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Collection Playing Habits
- humble start, will possibly develop

The Carafas of Maddaloni: Naples Under Spanish Dominion
- by Alfred von Reumont (1854) / Gambling habits at begin 17th century


An Account of the Manners and Customs of Italy ... - By Giuseppe Marco Antonio Baretti, from 1768 CHAP. XXXIII (Card games)

"The man would certainly appear extraordinary, is not ridiculous, who should attempt to appreciate the different degrees of mental power possessed by the chief European nations, when considered as bodies opposed to bodies, and endeavour to form his estimate, either by drawing inferences from those portions of wit that they must necessarily employ when they play at their national games of cards, and from those resources of genius that must have been possessed by those amongst their respective predecessors, who first invented those games.
Forbearing therefore to enter into this subtle and odd disquisition, I will only observe, that it is not without reason the English are proud of their Whist, the French of their Piquet, and the Spaniards of their Hombre, which, as I take it, are the three best games of cards amongst the several that their nations possess. To obtain a victory or to hinder a defeat at any of these games, requires so much quick- and dexterity of mind, that I do not wonder is even men of good parts are flattered when they are praised for this, accomplishment.
Which of these three games required the greater effort in the intention, or demands most skill in the management, I will not take upon me to determine: but I think myself well intitled to say, that three or four of our Italian games of cards are almost as superiour in both respects to Whist, to Piquet, and to Hombre, as chess is superiour to polish-drafts. The games I mean, are those which we form out of those cards called Minchiate and Tarrocco's: the first chiefly in vogue all over Tuscany and the Pope's dominions; the sccond in Piedmont and Lombardy. I crave the reader's indulgence for endeavouring to give him 'some idea of both these games, make him sensible, that the Italians, who have often appeared great in the arts - considered by mankind as great, are likewise great in those that mankind will regard as little.
Both the Minchiate and the Tarrocco's consist of five suits instead of four, as common cards do. Four of those five suits answer exactly to the four of the common cards, with only the addition of one card to the three that are figured in each suit; so that, instead of king, queen, and knave, we have king, queen, horseman, and knave, both in the Minchiate and the Tarrocco's. As to the fifth suit, it consists of forty-one cards in the Minchiate, and of twenty-two in the Tarrocco's ; and this fifth suit in both games is called by a name that answers to trumps in English. Both games may be played by only two, or only three people in several ways; but the most ingenious as well as the most in use, are two or three games that are played by four people; and more especially one which is played by one against three, much as the the ruling principle of Hombre, and another played two against two, not unlike Whist.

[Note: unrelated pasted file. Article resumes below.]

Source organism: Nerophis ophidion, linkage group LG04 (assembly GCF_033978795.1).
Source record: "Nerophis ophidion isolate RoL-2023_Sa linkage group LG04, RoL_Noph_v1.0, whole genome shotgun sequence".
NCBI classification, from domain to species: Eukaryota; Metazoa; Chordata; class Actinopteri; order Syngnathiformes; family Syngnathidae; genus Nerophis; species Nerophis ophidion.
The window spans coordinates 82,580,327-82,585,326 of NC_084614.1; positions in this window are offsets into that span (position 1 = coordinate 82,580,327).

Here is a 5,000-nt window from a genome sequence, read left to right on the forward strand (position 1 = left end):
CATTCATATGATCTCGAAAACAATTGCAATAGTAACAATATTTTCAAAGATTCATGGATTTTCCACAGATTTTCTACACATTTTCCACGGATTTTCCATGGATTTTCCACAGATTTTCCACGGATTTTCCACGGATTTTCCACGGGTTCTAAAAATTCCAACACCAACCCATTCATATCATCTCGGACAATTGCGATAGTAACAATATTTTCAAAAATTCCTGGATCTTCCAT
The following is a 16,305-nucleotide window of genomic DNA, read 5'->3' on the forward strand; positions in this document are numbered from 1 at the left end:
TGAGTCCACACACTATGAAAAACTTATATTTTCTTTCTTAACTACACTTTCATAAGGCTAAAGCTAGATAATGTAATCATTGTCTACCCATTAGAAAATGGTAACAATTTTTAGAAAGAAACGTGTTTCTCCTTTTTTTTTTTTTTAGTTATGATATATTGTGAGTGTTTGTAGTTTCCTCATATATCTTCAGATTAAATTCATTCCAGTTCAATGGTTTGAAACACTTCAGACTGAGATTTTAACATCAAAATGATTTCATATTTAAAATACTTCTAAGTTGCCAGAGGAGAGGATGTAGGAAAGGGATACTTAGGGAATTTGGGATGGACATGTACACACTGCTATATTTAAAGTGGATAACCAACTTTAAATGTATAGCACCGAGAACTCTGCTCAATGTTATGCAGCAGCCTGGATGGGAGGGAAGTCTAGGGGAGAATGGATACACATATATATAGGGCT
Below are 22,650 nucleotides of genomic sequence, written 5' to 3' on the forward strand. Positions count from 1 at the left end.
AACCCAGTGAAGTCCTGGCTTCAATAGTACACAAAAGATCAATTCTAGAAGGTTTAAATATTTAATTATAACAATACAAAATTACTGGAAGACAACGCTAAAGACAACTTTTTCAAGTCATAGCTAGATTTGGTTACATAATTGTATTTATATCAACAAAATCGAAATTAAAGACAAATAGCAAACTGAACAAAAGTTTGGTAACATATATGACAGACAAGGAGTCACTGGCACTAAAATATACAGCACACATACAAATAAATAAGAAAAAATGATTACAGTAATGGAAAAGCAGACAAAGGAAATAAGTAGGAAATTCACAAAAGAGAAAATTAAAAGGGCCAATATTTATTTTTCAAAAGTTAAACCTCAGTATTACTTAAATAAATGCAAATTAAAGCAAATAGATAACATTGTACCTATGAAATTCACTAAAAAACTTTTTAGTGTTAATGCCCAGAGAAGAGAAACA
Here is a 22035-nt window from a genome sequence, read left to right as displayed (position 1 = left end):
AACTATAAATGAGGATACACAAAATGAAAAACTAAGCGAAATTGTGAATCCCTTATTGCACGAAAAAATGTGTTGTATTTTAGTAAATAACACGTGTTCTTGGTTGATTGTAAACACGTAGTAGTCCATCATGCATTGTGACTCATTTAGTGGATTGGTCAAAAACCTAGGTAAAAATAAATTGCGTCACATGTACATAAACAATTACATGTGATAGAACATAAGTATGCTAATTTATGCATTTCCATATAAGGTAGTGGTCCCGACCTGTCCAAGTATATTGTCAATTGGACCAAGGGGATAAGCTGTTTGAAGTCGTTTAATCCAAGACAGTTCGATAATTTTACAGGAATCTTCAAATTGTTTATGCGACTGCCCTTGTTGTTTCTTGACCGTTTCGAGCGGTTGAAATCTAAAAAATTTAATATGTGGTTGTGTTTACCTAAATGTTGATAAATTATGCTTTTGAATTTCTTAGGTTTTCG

By this account the reader will soon comprehend, that each of those games must necessarily be much superiour to Whist and Hombre, because of the greater number of combinations produced either by the ninety-seven cards of the Minchiate, or by the seventy-eight of Tarocco ; which combinations cannot but give a larger scope to the imagination of the player than the lesser number arising from the forty of Hombre, or the fifty-two of Whist, and oblige him to exert his memory and judgment much more than either at Whist, Hombre, or Piquet.
I have heard strangers, unable to comprehend any of these our games, object both to the Tarocco's and the Minchiate, that they cannot be so diverting as the three mentioned, because they produce so many combinations as must prove too satiguing. But is this argument carries conviction, we must of course conclude, that chess is less delightsul than loo, because it forces the mind to a greater recollection of its powers than loo. This reasoning is certainly just with regard to little and sluggish minds; but will not hold with respect to those that are lively and comprehensive. However, those Italians, whose minds are much too contracted and disproportioned to the Tarrocco's and the Minchiate, or those who do not choose to exert their talents too much, have still the means of diverting themselves with several other games at cards that require no greater compass of imagination, memory and understanding, than Whist, Piquet, and Hombre : and other still, that are upon a pretty equal footing with humble loo itself.
Let me add an observation more upon this subject. Many strangers are surprised that the Italians learn their games easily, and in a very little time play at them with as much skill as the best players among themselves. Hence they infer very kindly that Italy abounds in gamblers more than their own respective countries. But is this inference very logical? I apprehend they would say better, if they would be pleased to say, that the Italians, accustomed to more complicated games, can easily descend to play those, which, comparatively speaking, require less wit and less attention.
I have not wrote this short chapter for the perusal of those who make it a point to contemn all frivolous amusements, and look upon themselves with great reverence because they always detested gaming. I intend it only for those connoisseurs in ingenuity, who know that cards have not only the power of rescuing the ordinary part of mankind from the torpid encroachments of dulness, but of affording also an efficacious refreshmerit even to the thinker, after a long run of deep meditation."

Minchiate article - with references to Baretti: A Descriptive Catalogue of Playing and Other Cards in the British Museum ... By William Hughes Willshire